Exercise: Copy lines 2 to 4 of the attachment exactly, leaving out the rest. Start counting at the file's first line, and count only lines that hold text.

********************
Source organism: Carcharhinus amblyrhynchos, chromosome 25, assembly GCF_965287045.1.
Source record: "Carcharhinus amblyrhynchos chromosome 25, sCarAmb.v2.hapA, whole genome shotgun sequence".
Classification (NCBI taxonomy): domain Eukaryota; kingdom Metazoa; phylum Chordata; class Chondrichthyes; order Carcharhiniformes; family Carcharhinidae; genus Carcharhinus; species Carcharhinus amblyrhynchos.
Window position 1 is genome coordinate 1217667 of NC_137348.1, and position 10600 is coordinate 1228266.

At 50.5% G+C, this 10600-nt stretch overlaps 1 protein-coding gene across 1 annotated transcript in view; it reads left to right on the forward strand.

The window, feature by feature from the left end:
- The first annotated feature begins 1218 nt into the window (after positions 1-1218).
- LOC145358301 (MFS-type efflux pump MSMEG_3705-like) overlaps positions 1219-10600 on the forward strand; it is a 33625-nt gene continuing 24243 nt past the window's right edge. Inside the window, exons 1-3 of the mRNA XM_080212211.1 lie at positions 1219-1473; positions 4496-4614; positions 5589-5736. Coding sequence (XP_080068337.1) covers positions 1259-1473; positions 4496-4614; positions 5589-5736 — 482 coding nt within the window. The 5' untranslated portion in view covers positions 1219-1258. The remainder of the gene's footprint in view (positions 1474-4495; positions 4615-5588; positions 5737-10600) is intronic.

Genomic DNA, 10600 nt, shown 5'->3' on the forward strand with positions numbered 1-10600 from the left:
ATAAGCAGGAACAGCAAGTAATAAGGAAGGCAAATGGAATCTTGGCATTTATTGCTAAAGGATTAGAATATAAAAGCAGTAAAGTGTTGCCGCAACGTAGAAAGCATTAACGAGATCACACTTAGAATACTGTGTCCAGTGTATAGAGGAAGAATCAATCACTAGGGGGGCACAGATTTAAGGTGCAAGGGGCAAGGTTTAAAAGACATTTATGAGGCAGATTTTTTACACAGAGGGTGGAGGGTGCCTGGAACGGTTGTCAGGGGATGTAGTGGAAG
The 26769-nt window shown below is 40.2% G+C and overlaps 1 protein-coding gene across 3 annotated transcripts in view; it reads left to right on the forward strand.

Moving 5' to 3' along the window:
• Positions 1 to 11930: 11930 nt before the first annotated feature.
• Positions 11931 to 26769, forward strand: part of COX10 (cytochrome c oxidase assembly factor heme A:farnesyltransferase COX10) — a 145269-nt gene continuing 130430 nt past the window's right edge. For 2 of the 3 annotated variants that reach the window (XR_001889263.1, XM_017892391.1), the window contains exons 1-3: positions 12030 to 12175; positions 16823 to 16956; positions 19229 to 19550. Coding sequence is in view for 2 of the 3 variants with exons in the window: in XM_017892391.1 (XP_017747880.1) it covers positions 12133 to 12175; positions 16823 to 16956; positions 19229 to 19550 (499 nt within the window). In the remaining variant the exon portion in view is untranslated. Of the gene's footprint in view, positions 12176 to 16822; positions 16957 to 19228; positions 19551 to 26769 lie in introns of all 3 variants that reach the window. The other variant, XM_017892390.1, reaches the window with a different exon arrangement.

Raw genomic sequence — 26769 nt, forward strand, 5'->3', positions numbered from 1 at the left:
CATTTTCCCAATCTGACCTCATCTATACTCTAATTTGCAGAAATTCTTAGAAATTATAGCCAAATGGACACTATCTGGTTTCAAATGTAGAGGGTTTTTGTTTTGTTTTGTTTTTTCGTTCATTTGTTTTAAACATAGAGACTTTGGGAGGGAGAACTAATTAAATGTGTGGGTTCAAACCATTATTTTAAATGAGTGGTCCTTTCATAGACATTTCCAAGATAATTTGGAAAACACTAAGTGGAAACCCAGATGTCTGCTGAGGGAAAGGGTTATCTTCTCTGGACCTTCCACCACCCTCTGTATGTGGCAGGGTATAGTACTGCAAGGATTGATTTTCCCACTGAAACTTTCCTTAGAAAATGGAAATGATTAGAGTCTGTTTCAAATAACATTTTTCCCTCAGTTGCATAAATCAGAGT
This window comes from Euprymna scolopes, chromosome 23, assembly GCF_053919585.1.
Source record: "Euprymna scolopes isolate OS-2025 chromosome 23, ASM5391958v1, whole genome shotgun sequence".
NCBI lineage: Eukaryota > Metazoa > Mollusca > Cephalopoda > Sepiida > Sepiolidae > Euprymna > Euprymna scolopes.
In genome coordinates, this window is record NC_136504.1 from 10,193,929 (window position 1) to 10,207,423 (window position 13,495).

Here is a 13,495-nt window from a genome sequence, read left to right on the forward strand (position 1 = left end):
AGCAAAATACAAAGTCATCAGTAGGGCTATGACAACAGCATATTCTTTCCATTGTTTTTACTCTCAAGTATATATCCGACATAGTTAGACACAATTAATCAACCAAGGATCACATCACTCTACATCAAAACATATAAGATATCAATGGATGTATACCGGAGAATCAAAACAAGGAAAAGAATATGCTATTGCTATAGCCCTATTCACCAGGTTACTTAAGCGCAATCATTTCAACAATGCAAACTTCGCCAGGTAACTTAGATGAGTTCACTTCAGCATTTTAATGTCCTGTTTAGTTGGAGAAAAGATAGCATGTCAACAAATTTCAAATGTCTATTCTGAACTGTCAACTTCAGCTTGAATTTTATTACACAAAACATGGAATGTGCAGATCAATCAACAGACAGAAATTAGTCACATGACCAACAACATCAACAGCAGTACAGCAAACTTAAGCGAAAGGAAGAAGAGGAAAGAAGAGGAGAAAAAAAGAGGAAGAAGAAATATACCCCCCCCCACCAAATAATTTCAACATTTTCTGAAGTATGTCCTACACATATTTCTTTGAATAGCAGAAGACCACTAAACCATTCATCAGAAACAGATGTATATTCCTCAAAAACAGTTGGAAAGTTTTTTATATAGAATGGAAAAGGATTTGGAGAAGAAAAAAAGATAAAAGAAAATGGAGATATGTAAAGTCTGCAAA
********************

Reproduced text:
Source record: "Carcharhinus amblyrhynchos chromosome 25, sCarAmb.v2.hapA, whole genome shotgun sequence".
Classification (NCBI taxonomy): domain Eukaryota; kingdom Metazoa; phylum Chordata; class Chondrichthyes; order Carcharhiniformes; family Carcharhinidae; genus Carcharhinus; species Carcharhinus amblyrhynchos.
Window position 1 is genome coordinate 1217667 of NC_137348.1, and position 10600 is coordinate 1228266.